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Top 25 Art Blog - Creative Tourist

London Fashion Week S/S 2011 Presentation Review: Carolyn Massey

A look at Carolyn Massey's breathtaking S/S 2011 collection presented in style in the Portico Rooms during London Fashion Week's Menswear Day, will illustrations by her pal, shoe designer Annejkh Carson…

Written by Matt Bramford


Illustrations by Izzy Lee

Now showing in his fifth season at London Fashion Week, patient pills Mark Fast showed his debut on-schedule show on the British Fashion Council space.

For those of you who are unfamiliar with Mark Fast, prescription he made his name with electric body conscious lycra knits in 2008 when graduating from the prestigious MA Fashion programme at Central Saint Martins, crafting on his domestic knitting machine in his studio East London.

For S/S 2011 he kept his eye on the lace knitting whilst moving onto heavy fringing and plastic panels, held by hand-manipulated stitches. The result was one of extreme beauty.

Moving on from A/W 2010 where he knitted fabrics and wrapped them up as saris whilst using his trademark lace to craft floaty lower-hip hemmed dresses. S/S 2011 was one for perhaps the more serious woman, something they can and will wear for a more formal affair.

The show opened with a knitted jumpsuit that had fringes running down the leg side seams and underarm seams, creating a vision of destroyed beauty. Referencing from the oil spill where birds have been covered in oil and have lost the ability to fly, this followed with further more black looks where fringing dominated.

Red, pink and turquoise viscose fringes brought bursts of colour to dominant black garments, followed by flashes of yellow, pink, nude and white.

Another key element to the collection was the study of butterfly and insects under microscopes. Using the vivid color from insects and butterflies, knitwear had been encrusted with Swarovski crystals, referencing the study and observation he undertook.

He also continued his take on the “plus size” models he brought into action at London Fashion Week in S/S 2009. The girls looked much more comfortable than in previous seasons.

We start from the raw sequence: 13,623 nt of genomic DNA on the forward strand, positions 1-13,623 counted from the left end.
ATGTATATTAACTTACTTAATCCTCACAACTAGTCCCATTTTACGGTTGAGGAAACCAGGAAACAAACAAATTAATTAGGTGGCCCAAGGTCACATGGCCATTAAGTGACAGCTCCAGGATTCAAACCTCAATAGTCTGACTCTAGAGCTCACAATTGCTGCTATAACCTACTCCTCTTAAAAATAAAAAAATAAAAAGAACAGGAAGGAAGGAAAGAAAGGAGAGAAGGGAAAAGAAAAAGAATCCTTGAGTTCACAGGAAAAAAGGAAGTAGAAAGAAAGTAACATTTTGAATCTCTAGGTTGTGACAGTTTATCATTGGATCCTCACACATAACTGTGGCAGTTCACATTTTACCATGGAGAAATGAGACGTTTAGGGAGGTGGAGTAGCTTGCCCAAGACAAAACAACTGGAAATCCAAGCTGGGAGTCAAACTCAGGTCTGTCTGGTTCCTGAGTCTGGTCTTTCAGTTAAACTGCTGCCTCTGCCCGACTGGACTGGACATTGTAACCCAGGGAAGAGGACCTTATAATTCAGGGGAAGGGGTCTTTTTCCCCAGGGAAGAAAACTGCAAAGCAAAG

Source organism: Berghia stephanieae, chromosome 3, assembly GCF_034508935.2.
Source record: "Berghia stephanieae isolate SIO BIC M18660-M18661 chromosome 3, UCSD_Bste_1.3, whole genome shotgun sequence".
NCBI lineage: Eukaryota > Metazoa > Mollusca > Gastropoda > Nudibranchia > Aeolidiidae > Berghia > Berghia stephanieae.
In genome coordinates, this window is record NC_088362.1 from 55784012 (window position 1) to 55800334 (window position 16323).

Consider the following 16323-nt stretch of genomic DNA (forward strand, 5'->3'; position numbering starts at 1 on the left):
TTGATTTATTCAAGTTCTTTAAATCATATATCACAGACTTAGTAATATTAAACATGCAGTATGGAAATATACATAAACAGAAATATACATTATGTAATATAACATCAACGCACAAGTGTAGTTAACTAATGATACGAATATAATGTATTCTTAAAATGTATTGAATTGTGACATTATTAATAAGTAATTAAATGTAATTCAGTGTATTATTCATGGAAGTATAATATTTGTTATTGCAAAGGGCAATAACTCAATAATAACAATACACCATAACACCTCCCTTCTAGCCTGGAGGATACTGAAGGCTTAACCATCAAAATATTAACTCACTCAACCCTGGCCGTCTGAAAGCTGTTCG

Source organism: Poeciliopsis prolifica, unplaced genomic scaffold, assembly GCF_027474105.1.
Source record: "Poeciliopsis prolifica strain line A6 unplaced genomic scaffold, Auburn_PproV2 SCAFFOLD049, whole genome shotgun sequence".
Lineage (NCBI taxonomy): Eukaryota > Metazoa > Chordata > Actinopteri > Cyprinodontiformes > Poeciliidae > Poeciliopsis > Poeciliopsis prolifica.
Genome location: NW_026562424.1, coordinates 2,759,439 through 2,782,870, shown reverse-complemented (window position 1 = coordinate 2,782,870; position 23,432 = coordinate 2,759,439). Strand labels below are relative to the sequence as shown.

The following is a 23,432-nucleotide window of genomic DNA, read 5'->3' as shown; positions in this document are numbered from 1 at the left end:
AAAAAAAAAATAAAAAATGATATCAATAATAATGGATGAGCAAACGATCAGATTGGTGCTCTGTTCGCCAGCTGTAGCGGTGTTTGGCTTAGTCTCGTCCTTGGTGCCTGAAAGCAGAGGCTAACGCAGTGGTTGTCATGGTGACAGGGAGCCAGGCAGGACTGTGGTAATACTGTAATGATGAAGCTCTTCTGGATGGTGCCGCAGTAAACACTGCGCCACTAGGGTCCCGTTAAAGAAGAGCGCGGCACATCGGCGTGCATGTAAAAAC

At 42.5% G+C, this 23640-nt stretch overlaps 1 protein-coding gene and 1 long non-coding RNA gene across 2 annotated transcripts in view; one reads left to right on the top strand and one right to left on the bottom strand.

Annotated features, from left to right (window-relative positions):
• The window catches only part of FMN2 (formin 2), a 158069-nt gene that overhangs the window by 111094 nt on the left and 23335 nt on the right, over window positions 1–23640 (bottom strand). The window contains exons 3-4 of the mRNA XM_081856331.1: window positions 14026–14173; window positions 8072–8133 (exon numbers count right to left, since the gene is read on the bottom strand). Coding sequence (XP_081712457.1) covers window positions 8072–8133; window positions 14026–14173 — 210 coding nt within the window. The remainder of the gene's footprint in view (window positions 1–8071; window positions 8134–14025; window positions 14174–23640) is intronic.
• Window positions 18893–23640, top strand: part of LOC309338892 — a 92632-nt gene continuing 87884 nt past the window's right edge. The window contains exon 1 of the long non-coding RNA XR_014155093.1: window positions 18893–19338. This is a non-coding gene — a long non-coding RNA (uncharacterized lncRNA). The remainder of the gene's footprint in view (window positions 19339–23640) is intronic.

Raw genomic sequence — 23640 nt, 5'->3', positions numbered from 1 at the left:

Mark Fast has made incredible progress over the last few years, bringing knitwear to the forefront of fashion. It’s so exciting to see his collections develop as he cements himself as the pioneer of contemporary knitwear design.

Izzy Lee is the founder of the fashion knitwear blog UrbanKnit


Illustration by Zarina Liew

Hermione de Paula is known for her distinctive screen printing; using hand drawn, doctor painted and embroidered elements she creates beautifully intricate and complex floral textures.  Her website describes the signature style of the label as romantic and sultry, sexually charged yet nonchalant and feminine with a twist. The irresistible philosophy in life of Hermione’s girl is ‘I probably shouldn’t, but I will anyway’. If that doesn’t entice you to explore her collections then I don’t know what will. 

Hermione’s collections are always centered around a female figure; her debut collection was named ‘I heart Elizabeth Berkley’ and took inspiration from the film Showgirls.  A/W 2010 was entitled ‘Polly Crystalline’and featured fabrics printed with pearlised, crystallized and frozen flowers.

http://www.cobaltcafe.co.uk/

S/S 2011 sees de Paula focussing upon ‘the sexual awakening of Flora, the goddess of flowers’.  Garments were layered and fluid; sheer printed silks and chiffon were embroidered loosely with gossamery wisps of cashmere and mohair, adding to the weightless movement of the pieces.  The palette consisted of the delicate muted pink and mauve hues of petals, contrasting with indigo, taupe and black. 






Photographs courtesy Hermione de Paula

Assymetric hems gave a contemporary feel to the collection, along with unfinished, fraying collars and translucent panelling. 

So far it sounds very feminine and demure, but on second glance, the flowing floral prints included unexpected hidden details – dry, wilted blooms, octopus tentacles, thistles, blackbirds and ghostly stems and branches.  

In contrast to the fluttering layers, fraying denim was used to create neckpieces, ankle cuffs, belts and Macramé overskirts. Chunky black crocheted vests, silk shorts and flimsy printed camisoles with denim halternecks were just seen under blouses and dresses.  

http://www.cobaltcafe.co.uk/

The looks were finished with ankle socks in black, taupe and nude, worn with chunky geometric heels by Nicholas Kirkwood.  Hermione is currently working on print consultancy with luxury shoe designer Kirkwood, as well as collaborating with Browns Focus to produce bespoke pieces. Plenty to look out for…


Illustration by Zarina Liew

Hermione de Paula is known for her distinctive screen printing; using hand drawn, viagra buy painted and embroidered elements she creates beautifully intricate and complex floral textures.  Her website describes the signature style of the label as romantic and sultry, illness sexually charged yet nonchalant and feminine with a twist. The irresistible philosophy in life of Hermione’s girl is ‘I probably shouldn’t, diagnosis but I will anyway’. If that doesn’t entice you to explore her collections then I don’t know what will. 

Hermione’s collections are always centered around a female figure; her debut collection was named ‘I heart Elizabeth Berkley’ and took inspiration from the film Showgirls.  A/W 2010 was entitled ‘Polly Crystalline’and featured fabrics printed with pearlised, crystallized and frozen flowers.


Illustration by Zarina Liew